Stockholm International Water Institute / The Nature Conservancy / Natural Capital Project / Cap-Net UNDP

Ecosystem based water management: From innovation to practice

Thursday 30 August | 11.00-12.30 | Room: FH 202
Susanna Starck, SIWI

Much learning has been generated in recent years about ecosystems-based water management, but is it reaching the right audiences at a meaningful scale? Do practitioners have the right tools and knowledge to apply the ecosystems approach to their own water management? If not, what is hindering uptake? Does practical implementation match theory? Is innovative use being made of technical applications, such as remote sensing, communications technology or big data analytics? Is indigenous knowledge sought out and utilised?

Theorists and researchers need to learn from practitioners and vice versa; policy makers need to incorporate knowledge gained on the ground into their policy and leadership processes. With active participation from these different groups, the seminar will identify pathways to address barriers to uptake through partnerships, guidance and tool development, case studies, collaborative research and more. Our overall aim is to identify water management practice that achieves measurable positive outcomes for people and nature.

Gold standard events are committed to ensure the gender balance in speakers/panellists and young professional representation in the session.


Session 2 of 3: Ecosystem Based Water Management: From Innovation to Practice

Seminar Co-ordinator and Rapporteur - Frances Dixon, SIWI Young Scientific Programme Committee

11:00 Welcome to session 2 by moderator
Adrian Vogl, Natural Capital Project

11:05  Ecosystem management for water security: Challenges and opportunities for bridging innovation and practice
Adrian Vogl, Natural Capital Project

11:15 How much groundwater can we pump and protect environmental services?
Tom Gleeson, University of Victoria

2-minute presentations on innovative tools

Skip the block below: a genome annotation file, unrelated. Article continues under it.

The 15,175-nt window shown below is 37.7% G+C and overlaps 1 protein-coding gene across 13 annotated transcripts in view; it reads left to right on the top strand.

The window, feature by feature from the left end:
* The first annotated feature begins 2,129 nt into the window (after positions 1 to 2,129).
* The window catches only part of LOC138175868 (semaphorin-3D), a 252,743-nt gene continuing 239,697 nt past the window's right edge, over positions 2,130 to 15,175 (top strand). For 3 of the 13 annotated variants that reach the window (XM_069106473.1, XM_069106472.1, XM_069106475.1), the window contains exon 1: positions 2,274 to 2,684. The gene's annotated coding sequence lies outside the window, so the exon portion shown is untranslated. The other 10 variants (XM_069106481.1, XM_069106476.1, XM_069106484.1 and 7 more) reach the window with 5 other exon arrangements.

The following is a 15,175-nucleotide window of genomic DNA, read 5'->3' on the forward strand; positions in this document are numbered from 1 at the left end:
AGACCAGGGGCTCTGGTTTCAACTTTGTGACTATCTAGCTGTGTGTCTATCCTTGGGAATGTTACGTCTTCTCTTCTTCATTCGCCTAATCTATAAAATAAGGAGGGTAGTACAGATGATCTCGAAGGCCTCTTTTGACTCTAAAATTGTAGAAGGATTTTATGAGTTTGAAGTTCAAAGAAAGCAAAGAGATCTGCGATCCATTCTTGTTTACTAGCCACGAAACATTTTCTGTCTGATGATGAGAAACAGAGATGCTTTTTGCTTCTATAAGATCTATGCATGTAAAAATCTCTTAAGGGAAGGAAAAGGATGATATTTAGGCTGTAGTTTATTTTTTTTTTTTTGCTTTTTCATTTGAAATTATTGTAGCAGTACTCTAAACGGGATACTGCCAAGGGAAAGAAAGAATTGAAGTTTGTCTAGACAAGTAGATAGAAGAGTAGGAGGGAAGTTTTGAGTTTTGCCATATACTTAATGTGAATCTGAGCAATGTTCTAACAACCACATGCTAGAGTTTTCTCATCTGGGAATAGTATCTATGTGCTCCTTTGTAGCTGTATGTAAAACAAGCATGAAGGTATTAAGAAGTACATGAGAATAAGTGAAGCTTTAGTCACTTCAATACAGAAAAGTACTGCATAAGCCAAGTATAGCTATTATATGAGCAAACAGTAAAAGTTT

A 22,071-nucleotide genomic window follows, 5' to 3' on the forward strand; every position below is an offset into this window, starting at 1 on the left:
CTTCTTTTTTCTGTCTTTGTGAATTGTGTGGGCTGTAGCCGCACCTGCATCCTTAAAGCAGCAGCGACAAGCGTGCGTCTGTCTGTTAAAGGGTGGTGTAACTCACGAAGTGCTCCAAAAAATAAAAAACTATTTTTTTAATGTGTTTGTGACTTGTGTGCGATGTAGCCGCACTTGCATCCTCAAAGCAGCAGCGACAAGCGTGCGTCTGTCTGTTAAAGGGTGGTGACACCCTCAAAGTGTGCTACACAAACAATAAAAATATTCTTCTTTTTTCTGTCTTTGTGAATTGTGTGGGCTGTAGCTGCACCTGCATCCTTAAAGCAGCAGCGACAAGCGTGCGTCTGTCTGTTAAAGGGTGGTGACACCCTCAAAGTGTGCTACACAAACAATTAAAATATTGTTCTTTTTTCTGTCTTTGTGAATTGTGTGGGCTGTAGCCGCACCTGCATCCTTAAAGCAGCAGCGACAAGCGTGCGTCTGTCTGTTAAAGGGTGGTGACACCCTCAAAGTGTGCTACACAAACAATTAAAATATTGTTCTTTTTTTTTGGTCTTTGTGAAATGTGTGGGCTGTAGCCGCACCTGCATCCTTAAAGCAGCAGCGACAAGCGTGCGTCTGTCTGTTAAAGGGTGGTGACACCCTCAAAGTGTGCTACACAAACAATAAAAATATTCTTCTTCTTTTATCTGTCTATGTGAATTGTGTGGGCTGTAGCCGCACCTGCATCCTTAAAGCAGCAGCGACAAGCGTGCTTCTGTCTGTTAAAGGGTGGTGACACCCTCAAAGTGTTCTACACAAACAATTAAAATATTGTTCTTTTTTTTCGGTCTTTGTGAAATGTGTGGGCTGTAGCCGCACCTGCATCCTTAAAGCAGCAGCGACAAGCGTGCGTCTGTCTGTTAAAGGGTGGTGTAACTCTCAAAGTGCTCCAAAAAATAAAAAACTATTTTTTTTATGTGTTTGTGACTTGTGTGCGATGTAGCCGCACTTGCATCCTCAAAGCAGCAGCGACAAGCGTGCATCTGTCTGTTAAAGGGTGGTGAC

11.30 Moving ecosystems from "stakeholder" to "foundation" of water resource management
Derek Vollmer, Conservation International

11.32 Development of a curated global compendium of hydro-ecological data
Simon Linke, Griffith University

11.34 Enabling smart collaboration for the sustainable use of water
Pavel Aquino, Aqulytics

11.36 System-wide tools for managing water and ecosystems
Marisa Escobar, SEI

11.38 Upscaling agricultural water management indigenous knowledge practices through agro-ecological zones
Ruhiza Boroto, FAO

11.40 The Nature Conservancy's Water Funds Toolkit

Cory Zyla, TNC

11:42 World Café 
Each table chaired by a presenter of a tool

Table topics include: 

1. Stakeholder Engagement
2. Data Platforms
3. Systems Tools
4. Indigenous Knowledge
5. Building Capacity
6. Policy Support 
7. Ecosystem Services 

12:20 Conclusions of session 2 by moderator
Adrian Vogl, Natural Capital Project

12:30 End of session


This seminar addressed how the practice of 'ecosystem-based water management' can achieve more sustainable outcomes on the ground when we bridge the knowledge, governance and communication gaps that exist between the people developing innovative tools, the policy-makers designing legal frameworks and the practitioners implementing activities on the ground.

Specifically, the seminar:

  • Provided an overview of best practice in ecosystem-based water management, with reference to case studies in Ethiopia, the U.K., South Africa and New Zealand, and made the stark observation that the ecosystems-based approach is currently absent from the Sustainable Development Goals (SDGs).
  • Identified novel tools (e.g. for policy support, data management and capacity building) that have ecosystem-based water management at their heart and discussed pathways and barriers to their uptake by policy-makers and practitioners.
  • Explored the types of policies that allow for, incentivize, or require ecosystem-based water management as a way to scale up application of this approach at a local, national and global level.

Take-home messages:

  1. "Innovative tools + effective laws = better ecosystems-based water management".
  2. "Keeping ecosystems alive keeps people alive” is an effective message to communicate to all stakeholders to keep them engaged.
  3. Genuine stakeholder participation is critical at multiple levels - participation in governance processes, in the development of tools and in implementing programs.
  4. It is an inherently risky undertaking to develop and test new tools and to implement new governance systems and policy instruments. Someone has to be willing to be a strong leader, get out in front and take a risk. It takes time, effort, resources, and strong leadership to drive real change.

Please see full conclusions attached in the resources section.